As a matter of principle, I avoid making injury predictions. But in my humble opinion, Stephen Strasburg should not try to “simplify his mechanics.” Instead he should develop an efficient throwing pattern that minimizes his disconnections while maximizing his adjustability. Otherwise, he may be looking at another trip to the DL and ultimately a catastrophic…  bowlvalanche.

    Randy Sullivan, MPT, CSCS

     

    P.S We’ve recently announce the dates for our Elite Performers Bootcamps for the rest of 2017… CLICK HERE!

    P.P.S. Learn all about our incredible 2017 Ultimate Summer Training Program RIGHT HERE.

  • I Couldn’t Have Been More Wrong - by Randy Sullivan

    “Just throw strikes.

    Don’t worry about velocity.

    Just get lots of out…

    Win lots of games…

    And the college recruiters will see you’re a winner and they’ll want you to be a part of their program.”

    That’s what I told my son, Ty.

    I couldn’t have been more wrong...

    Continue reading

  • I Don't Know Why Your Arm Hurts! by Randy Sullivan

    Good Afternoon,

    My name is Randy Sullivan.

    I am a physical therapist and a baseball coach.

    They call me “The Arm Pain Assassin.”

    I am one of the best arm pain specialists on the planet and if you ask me why your arm hurts I will tell you…

    Continue reading

  • 3 Questions About Weighted Ball Training - By Randy Sullivan

    Not a day goes by that I don’t get a flurry of questions about the “latest rage”… weighted baseballs (ironic that the “latest rage” began nearly 30 years ago).

    With process development and advocacy from a cadre of progressive thinking instructors and coaches, and support from several high level programs, a  a throwing modality once considered radical is rapidly becoming mainstream.

    Last winter the Tampa Bay Rays approached me for advice on implementing an off-season weighted ball velocity enhancement program.

    I was intrigued.

    Continue reading

  • Start With The Pain - by Randy Sullivan

    In 2010, Coach Ron Wolforth coined that phrase, and it changed the way I practice physical therapy and forever altered the way I train throwing athletes.

    It just made sense.

    You see, in the Ranch System, pain is neither good nor bad.

    It is simply information  -- a beacon that lights the way toward dysfunction.

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  • New Product: TAP Khaos Ball

    Oates Specialties has a number of new products that I plan on featuring in the coming posts.  One of our newest additions is a line of products that will share the name “Khaos.”  Our line of Khaos products are uneven and/or unstable training products designed to challenge athletes during their workouts, often taking routine exercises and making them much more difficult.  And for those of you who know anything about Greek Mythology, Khaos (or Chaos) was the name of one of the Greek gods at the beginning of the universe.  Khaos was the lower atmosphere which surrounded the earth—comprised of invisible air and gloomy mist, which seems apt to name such a line of products.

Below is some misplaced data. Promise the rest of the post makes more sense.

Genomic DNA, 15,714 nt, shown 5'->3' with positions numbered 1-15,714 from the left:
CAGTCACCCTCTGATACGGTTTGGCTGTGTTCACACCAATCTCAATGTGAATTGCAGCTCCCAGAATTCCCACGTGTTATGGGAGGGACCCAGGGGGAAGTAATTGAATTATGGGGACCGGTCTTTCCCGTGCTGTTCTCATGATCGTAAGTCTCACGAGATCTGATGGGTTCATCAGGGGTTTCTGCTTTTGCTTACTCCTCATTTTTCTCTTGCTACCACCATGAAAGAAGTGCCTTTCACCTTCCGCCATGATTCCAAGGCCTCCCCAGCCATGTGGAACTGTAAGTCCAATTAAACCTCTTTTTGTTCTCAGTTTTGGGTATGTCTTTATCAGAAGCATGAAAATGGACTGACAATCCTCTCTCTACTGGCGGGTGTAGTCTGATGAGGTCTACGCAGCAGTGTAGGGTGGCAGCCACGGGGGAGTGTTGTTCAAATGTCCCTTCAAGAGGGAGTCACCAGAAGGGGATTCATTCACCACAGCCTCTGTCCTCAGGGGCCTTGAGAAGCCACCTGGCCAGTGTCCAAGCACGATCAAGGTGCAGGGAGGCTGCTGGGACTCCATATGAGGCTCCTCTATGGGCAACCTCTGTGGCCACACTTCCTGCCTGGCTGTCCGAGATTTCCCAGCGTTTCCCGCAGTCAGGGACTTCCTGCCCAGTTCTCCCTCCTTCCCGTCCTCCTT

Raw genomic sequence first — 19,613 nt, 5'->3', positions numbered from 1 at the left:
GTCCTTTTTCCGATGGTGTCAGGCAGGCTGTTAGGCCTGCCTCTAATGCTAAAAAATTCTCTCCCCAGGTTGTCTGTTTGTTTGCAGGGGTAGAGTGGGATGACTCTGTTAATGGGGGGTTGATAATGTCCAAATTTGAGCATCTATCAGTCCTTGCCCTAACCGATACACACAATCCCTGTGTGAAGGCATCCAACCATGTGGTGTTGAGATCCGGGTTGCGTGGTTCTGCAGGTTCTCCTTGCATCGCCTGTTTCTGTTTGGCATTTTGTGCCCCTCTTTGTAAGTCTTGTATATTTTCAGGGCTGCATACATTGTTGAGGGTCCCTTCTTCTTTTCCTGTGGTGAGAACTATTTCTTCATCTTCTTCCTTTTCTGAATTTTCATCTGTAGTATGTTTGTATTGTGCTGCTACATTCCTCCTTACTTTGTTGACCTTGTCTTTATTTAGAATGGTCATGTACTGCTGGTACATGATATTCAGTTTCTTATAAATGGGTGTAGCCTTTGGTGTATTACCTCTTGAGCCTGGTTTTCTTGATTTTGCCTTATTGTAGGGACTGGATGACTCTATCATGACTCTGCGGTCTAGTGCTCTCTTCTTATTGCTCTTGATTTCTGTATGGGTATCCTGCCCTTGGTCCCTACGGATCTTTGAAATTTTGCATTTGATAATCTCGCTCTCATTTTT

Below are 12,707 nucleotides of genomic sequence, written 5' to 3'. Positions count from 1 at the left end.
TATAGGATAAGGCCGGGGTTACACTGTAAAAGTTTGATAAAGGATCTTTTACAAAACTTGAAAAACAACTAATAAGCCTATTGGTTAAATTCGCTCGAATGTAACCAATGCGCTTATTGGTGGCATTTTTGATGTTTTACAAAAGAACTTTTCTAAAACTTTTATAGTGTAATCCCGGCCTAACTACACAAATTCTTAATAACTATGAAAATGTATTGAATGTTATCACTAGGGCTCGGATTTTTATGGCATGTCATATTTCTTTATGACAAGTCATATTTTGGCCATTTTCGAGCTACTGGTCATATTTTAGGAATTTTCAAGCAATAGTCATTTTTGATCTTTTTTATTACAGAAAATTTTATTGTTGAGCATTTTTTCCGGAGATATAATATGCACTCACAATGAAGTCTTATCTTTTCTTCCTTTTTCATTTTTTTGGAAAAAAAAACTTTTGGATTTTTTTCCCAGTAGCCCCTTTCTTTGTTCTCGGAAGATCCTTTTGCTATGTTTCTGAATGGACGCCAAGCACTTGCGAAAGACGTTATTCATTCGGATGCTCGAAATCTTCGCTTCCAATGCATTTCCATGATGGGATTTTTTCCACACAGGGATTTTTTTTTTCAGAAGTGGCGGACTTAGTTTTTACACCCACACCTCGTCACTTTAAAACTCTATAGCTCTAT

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  • WEIGHTED BALL RESEARCH - by John LaCorte

    Introduction 

    Throwing velocity is a performance measurement used for assessing baseball players, particularly in pitchers. Pitchers are constantly seeking out ways to increase their pitching velocity, as higher velocity is looked at as a measurement of success. Research has been conducted to look at the effects of weight training, medicine ball training, ballistic training, proper mechanics, and throwing under- and overweighted baseballs on throwing velocity.

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  • Is Improper Weight Lifting A Problem? - by Randy Sullivan

    Company Logo
    Hi,
    Last week, a young man flew into Tampa to train with us for a few days. I’ll call him Cade. A barrel chested Lefty who, at 6’0” and 210 lbs, Cade clearly excelled in the weight room, He was having pain in the lateral upper arm and forearm. He said he had experienced the same symptoms during every high school outing this year.  Each day, when he started his throwing routine here, he could only manage about 10 throws before succumbing to throbbing/radiating pain and weakness in his left arm.

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  • The Process of Progress By: Coach Flint Wallace

    It seems like every time I drive somewhere I see some type of infrastructure enhancement going on, AKA...Road Construction. There always seems to be a road that is getting fixed, expanded, or a whole new road or highway being built. Most, if not all of these things, would be considered by most as progress. But, with progress there is always some inconveniences. Like, when road construction is taking place, often the traffic is actually worse than it was before the construction started. Usually, before the construction started, traffic moved ok, but not great. Then when the construction starts, the traffic moves much slower than before the actual project began. There are back ups and jams and the project always seems to take longer than planned. Usually because of an obstacle, that was not originally foreseen. Like a week straight of rain, or a busted water line, or a piece of equipment breaks down. But, once the project is completed, the road is better than before: the traffic flows much better, much faster, and more smoothly.